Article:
EUGENE M. MCCARTHY, PHD GENETICS
(Continued from the previous page)
When a biologist thinks of mammalian terrestrial predators, the tendency is to think of the members of Order Carnivora. Nevertheless, animals that regularly kill and eat other animals occur in several other mammalian orders. Although various writers suggest insectivores are more "generalized" than other mammals, they are nevertheless predators of a sort, and thus are suited to a certain way of life. It seems likely that many insectivores feed on insects only because they themselves are small. Young crocodiles catch and eat insects, but prey on antelope when they are older. Small carnivores such as coyotes, foxes, mongooses, civets, and kinkajous eat both insects and small vertebrates. Insects can be a staple even in the diet of large “carnivores.” Termites and other insects are the primary food of the sloth bear (Ursus ursinus), an animal that sometimes weighs more than 300 pounds. In the present discussion the insectivores of Order Insectivora will therefore be grouped together with the carnivores of Order Carnivora as predators.
Insects and meat are important not only for the predators just mentioned, but also for most primates. Many primates actually are predators. While it is true that there are certain largely herbivorous and/or frugivorous primates (e.g., gorillas, many of the lemurs), meat and insects are important in the diet of many primates. On the other hand, certain forms categorized as carnivores seem unworthy of the name. The panda is so classified, yet it consumes bamboo almost exclusively. Vegetable matter makes up 96 percent of diet of the South American spectacled bear (Tremarctos), another member of order Carnivora. The diet of Blanford's fox (Vulpes cana) consists largely of fruit. Like most bears, the chimpanzee subsists primarily on vegetable matter, but will eat meat whenever possible. Many other primates rely heavily on both meat and insects. Moreover, certain primates are physically similar to certain procyonid carnivores. For example, the night monkeys (genus Aotus) are similar to the Kinkajou (Potos flavus) and the olingos (genus Bassaricyon). Like most terrestrial predators, primates have bifocal vision that allows a fine judgment to be made of the distance to the prey, and large canines with which to bite it. It seems reasonable, then, to think of the typical primate as an arboreal variation on the general predator theme.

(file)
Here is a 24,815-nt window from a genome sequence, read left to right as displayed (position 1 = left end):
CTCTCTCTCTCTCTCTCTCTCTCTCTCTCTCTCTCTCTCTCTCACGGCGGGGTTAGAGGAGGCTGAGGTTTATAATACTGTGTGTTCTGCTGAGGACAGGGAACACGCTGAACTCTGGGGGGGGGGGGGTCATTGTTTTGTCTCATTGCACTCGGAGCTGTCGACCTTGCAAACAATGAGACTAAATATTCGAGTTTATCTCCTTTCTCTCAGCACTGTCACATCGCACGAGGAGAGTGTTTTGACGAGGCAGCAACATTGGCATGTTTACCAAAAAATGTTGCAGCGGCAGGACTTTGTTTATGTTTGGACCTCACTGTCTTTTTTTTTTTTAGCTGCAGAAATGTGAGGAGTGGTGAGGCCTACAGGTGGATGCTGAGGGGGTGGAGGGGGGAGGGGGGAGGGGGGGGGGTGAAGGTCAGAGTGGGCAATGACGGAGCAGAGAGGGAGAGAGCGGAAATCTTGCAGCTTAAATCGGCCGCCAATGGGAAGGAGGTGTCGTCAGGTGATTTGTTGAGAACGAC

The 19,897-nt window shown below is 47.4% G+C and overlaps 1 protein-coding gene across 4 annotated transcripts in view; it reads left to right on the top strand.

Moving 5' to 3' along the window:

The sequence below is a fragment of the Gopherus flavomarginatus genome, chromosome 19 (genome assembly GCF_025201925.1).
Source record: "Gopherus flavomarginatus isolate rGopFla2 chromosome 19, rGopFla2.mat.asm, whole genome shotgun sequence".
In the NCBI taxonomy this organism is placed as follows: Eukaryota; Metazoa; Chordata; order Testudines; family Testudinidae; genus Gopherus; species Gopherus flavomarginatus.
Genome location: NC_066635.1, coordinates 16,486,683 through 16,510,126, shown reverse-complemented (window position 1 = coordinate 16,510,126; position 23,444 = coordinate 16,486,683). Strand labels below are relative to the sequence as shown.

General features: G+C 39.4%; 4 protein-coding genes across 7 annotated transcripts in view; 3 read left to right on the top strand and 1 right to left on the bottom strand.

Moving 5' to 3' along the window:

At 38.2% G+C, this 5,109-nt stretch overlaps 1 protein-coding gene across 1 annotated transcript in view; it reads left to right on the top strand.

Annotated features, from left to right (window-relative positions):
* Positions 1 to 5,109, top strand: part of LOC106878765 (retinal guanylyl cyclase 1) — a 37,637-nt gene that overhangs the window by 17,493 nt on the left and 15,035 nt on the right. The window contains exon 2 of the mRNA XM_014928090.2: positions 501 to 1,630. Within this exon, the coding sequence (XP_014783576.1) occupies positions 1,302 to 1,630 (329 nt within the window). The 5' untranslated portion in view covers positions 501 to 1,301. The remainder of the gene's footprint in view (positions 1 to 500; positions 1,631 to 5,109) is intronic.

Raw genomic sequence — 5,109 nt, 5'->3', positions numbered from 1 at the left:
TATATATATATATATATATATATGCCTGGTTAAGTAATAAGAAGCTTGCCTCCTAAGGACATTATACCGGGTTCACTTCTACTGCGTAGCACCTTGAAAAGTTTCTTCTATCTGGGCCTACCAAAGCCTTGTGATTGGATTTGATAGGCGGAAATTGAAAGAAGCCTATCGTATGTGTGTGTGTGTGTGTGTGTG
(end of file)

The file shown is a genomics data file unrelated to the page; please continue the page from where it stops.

We have every reason to think mammalian terrestrial predators are much older than orthodox theory suggests. Viverrid carnivores, for example, must have existed quite early because viverrids, such as civets and mongooses, exist today in Madagascar, and also existed elsewhere—viverrids are also known from the Eocene of Europe. Since Madagascar has been isolated from other landmasses at least since the late Jurassic (about 150 mya), these facts suggest forms similar to modern viverrids existed already in early Jurassic times. Likewise, the presence in modern Madagascar of a peculiar nocturnal, catlike predator with retractable claws, the Fossa (Cryptoprocta), suggests that cats had already begun to evolve by the early Jurassic (otherwise the cats known from other landmasses than Madagascar, would have come into being independently of, and be unrelated to, the fossa). Among mammalian types, terrestrial predators are among the easiest to link with the synapsids. In fact, orthodox theory derives not only carnivores, but also all other mammals from a particular group of predatory synapsids, the cynodonts, known from Permian and Triassic fossils. While it seems implausible to derive such types as whales, bats, and ungulates from the dog- or bearlike cynodonts (“cynodont” means “dogtooth”), it does appear many of the later predators accepted as mammals (e.g., Morganucodon and Sinoconodon of late Triassic and Jurassic; Amphilestes and the triconodonts of the Jurassic and Cretaceous; the numerous known predators of the Tertiary) can reasonably trace their roots to the cynodonts. Although the cynodonts are considered “mammallike reptiles” (synapsids), their bones and teeth are more like those of modern mammals (in particular those of modern predatory mammals) than are those of any modern reptile.
Human Origins: Are we hybrids?
On the Origins of New Forms of Life
Cat-rabbit Hybrids: Fact or fiction?
Georges Cuvier: A Biography
Prothero: A Rebuttal
Branches of Biology
8.1: Dubious Assumptions - © Macroevolution.net